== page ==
The Torah in the story of Yitzchak tells us how to get to the other side of grief even when that grief involves guilt. What brought comfort to Yitzchak? The love of Rivka! Yitzchak could not undo the past. He could not be convinced that he was not responsible for the sad story of his mother's end. No, trying to talk someone out of guilt, especially when it concerns one they love, is usually pointless. Yitzchak got past the guilt when he started to love another. It was the new loving initiative that brought him comfort. It's not that he forgot his mother and his sense of failure. It is that his investment in loving another changed his focus and gave him life, with his guilt.

The lesson here for us is so compelling. How many of us live with a brokenness because we were not there to comfort a loved one when they were dying?
How many a parent feels a heaviness that won't go away for harm done to a child, harm that is irreparable and engendered a loss of one sort or another? Who has not failed to prevent an occurrence that meant hurt to ones we love? How many of us live with the loss of a divorce and its consequence on a family. Even if we get over the sadness over the loss of our once intact family, how do we ever get over the sense of guilt? If we have lived and loved invariably we sustain not only loss but guilt. How do we heal?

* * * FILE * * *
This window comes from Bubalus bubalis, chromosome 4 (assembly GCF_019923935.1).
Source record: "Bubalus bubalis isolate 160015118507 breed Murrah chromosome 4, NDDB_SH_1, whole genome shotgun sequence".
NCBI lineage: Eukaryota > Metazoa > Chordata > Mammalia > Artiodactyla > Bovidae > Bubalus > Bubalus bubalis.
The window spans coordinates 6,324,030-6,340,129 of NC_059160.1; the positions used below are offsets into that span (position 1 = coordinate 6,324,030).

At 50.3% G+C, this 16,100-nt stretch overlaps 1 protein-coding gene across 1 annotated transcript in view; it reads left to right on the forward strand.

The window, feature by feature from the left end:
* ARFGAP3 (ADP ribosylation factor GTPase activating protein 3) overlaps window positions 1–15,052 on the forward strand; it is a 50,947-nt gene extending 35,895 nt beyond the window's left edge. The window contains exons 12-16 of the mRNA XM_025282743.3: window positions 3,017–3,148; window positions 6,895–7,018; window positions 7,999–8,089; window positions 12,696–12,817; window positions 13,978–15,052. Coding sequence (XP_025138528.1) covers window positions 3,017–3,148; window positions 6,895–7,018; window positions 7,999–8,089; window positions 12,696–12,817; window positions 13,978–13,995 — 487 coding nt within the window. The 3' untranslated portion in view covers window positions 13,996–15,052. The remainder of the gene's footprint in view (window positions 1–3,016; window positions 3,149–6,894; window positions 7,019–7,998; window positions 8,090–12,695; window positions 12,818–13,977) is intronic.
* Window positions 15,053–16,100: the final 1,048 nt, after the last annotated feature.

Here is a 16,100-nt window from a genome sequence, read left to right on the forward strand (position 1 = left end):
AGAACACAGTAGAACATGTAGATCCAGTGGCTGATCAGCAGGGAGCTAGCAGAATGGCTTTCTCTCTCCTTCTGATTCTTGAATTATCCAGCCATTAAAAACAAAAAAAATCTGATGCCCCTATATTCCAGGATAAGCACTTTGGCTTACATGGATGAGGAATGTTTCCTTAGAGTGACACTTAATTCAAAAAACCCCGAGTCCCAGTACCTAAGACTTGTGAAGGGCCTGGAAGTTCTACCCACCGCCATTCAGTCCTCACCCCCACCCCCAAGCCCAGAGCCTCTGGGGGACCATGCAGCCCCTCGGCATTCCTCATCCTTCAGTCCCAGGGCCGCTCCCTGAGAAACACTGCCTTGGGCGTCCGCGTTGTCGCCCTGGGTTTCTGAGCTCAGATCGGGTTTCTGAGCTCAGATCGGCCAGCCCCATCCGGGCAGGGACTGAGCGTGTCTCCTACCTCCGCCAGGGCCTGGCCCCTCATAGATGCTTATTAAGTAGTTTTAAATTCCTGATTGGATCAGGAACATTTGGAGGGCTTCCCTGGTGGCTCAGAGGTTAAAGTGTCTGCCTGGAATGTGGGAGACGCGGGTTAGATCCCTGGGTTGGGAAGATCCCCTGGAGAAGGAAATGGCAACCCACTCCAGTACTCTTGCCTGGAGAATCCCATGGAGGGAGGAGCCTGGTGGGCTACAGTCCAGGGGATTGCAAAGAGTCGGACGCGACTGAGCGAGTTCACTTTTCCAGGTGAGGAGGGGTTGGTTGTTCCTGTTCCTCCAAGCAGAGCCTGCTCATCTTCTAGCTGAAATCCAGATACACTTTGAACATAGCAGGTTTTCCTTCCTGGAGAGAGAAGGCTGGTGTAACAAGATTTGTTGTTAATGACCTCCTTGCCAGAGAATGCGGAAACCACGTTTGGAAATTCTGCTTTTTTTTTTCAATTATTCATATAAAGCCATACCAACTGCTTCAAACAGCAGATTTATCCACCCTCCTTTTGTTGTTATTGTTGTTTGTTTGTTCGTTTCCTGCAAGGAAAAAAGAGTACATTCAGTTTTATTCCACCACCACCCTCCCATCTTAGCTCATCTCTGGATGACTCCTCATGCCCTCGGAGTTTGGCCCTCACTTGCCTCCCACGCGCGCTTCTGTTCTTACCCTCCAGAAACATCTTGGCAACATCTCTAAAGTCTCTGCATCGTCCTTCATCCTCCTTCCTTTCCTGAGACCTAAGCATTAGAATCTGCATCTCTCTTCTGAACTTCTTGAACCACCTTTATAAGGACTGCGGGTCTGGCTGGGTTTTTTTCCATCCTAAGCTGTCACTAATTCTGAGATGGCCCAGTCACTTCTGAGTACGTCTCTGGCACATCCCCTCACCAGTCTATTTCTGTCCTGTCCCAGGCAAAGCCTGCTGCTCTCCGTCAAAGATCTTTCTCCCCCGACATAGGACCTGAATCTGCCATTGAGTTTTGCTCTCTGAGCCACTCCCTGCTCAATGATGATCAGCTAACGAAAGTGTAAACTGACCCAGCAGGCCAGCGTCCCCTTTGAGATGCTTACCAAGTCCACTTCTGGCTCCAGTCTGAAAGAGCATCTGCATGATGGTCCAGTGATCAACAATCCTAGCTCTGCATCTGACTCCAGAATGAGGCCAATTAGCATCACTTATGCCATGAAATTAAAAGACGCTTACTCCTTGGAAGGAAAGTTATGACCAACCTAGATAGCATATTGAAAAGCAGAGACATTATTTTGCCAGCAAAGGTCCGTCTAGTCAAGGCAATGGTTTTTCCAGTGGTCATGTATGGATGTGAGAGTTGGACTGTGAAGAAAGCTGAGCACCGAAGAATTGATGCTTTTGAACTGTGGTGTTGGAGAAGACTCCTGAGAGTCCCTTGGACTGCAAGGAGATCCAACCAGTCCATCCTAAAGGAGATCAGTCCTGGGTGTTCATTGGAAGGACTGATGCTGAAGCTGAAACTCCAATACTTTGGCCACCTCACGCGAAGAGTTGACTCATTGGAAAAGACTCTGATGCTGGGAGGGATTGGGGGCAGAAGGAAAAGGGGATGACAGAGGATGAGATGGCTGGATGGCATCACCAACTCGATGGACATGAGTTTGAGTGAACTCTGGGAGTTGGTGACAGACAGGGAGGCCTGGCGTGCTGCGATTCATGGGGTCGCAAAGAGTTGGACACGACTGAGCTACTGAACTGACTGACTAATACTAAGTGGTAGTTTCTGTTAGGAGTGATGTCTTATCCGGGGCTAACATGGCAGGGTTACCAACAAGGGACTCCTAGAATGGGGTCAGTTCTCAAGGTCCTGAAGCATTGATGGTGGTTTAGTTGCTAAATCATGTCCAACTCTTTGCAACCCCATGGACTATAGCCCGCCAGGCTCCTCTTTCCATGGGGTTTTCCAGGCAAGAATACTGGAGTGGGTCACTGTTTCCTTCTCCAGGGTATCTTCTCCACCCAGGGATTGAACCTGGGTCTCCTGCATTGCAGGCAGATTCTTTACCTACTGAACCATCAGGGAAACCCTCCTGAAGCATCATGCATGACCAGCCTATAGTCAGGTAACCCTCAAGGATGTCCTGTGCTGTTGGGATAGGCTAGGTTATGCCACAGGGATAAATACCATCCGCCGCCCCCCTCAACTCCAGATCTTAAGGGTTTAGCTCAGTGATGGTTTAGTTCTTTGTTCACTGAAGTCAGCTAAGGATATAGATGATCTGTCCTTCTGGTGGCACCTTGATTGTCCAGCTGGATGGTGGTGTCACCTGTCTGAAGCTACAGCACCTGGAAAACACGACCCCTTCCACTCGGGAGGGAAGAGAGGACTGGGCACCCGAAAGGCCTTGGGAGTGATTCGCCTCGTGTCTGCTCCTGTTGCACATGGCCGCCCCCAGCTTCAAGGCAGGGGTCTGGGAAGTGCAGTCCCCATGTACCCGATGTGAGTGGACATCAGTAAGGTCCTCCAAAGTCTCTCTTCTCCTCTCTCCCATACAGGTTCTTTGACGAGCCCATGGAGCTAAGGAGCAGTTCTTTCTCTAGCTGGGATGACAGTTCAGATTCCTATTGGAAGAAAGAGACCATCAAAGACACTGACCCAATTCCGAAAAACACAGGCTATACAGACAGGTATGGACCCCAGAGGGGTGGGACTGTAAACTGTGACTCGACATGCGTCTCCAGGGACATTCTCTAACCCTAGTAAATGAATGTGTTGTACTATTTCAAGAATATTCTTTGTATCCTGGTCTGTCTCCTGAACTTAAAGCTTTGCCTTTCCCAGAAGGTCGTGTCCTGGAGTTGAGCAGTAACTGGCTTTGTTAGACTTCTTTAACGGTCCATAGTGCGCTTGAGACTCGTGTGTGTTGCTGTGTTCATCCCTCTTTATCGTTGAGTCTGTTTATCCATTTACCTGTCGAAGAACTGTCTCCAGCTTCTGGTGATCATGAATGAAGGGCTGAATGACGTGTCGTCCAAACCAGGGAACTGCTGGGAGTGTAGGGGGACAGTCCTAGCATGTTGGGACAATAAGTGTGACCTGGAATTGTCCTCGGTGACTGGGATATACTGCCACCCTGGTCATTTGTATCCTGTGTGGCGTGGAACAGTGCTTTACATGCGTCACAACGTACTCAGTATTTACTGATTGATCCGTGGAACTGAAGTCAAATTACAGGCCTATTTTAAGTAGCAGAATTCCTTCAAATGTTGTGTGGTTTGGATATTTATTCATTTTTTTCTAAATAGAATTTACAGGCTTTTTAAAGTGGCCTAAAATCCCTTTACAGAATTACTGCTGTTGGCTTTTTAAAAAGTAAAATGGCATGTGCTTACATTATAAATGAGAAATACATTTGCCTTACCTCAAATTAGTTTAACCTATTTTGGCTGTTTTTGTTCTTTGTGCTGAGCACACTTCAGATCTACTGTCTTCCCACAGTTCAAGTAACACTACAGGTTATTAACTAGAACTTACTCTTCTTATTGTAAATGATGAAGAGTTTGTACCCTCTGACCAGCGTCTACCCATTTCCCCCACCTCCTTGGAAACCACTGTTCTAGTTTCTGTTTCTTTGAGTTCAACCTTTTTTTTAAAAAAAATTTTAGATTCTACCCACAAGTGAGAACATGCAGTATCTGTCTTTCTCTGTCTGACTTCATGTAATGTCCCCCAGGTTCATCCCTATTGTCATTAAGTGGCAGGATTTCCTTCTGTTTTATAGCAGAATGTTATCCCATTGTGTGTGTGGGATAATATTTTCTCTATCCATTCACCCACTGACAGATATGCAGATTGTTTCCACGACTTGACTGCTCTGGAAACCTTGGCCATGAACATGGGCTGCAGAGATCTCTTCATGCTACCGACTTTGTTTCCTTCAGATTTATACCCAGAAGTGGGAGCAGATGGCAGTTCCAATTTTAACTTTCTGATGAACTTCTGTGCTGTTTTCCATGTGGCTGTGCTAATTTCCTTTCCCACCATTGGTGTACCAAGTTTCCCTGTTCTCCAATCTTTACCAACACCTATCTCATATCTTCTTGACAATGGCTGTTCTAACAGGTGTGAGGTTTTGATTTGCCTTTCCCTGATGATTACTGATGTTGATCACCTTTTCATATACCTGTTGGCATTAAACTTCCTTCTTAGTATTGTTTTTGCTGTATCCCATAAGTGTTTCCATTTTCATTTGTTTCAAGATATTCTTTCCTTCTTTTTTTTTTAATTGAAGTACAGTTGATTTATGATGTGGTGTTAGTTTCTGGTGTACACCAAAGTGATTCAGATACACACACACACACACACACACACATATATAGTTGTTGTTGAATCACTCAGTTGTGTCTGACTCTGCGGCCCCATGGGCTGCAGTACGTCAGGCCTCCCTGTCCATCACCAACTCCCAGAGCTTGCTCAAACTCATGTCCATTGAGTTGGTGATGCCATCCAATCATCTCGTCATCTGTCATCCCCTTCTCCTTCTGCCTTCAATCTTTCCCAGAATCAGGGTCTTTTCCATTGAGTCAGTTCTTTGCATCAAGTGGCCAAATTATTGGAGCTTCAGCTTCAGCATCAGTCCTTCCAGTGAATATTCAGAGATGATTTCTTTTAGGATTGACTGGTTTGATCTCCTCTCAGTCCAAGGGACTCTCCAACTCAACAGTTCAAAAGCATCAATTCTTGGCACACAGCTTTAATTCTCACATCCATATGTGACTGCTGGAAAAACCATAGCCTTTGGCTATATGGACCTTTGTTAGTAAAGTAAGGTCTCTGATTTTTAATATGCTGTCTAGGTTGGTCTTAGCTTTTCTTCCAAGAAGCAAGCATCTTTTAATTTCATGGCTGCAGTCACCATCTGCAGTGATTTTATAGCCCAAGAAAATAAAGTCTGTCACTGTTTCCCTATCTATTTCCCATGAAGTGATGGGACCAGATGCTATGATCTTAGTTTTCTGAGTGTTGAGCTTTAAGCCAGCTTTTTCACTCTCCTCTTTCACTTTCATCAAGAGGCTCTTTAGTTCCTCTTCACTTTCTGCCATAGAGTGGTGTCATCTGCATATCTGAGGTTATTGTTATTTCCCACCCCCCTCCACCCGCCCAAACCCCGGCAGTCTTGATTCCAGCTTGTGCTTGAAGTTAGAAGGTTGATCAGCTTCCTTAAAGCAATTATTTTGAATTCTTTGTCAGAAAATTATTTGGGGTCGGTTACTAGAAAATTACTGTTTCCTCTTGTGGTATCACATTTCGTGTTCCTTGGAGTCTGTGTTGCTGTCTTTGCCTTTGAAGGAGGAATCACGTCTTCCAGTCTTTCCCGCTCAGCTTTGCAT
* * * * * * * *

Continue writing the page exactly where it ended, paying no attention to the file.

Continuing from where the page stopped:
We heal by doing as Yitzchak did, by investing in new loving relationships or by re-investing more profoundly in old ones. We cannot make the past better. Nor can we rationalize our disappointment in ourselves. What we can do is take the energy that brings us down and use it to care for and benifit another. Will that make us happy again?
I think not...not as we once were. Forever our life will be bitter sweet.
We will be healed but with scars that endure!

I wish there was a way to make the world perfect again, to have the means to return to the Garden of our youth. Sadly, the Garden gate if forever closed to us.
We can no longer know the pure happiness of a world lost.
But we can know meaning...and moments of joy. And that can be enough!

Shabbat Shalom

Thursday, November 1, 2012

Distance and Change

This week, through our Torah portion of Vayaira, we spend a considerable amount of time with our Uncle Lot. You remember Lot. He was Avraham's nephew, son of his brother, whom Avraham virtually adopted as his ward when his brother died prematurely. Lot travelled with Avraham from Haran to Canaan. He lived in his illustrious uncle's shadow for many a year. Finally, last week we read, Lot achieved considerable wealth of his own, and he and Avraham decided to part ways. Lot settled in Sodom, the city of wanton corruption.
Even after their parting, Avraham needed to come to his nephew's rescue when he was taken captive in Sodom's defeat at the hands of the four kings.

This week again we meet Lot. Now he is living in Sodom, indeed a judge there and man of note. Problem was Sodom was about to be destroyed by G-d for it's wickedness.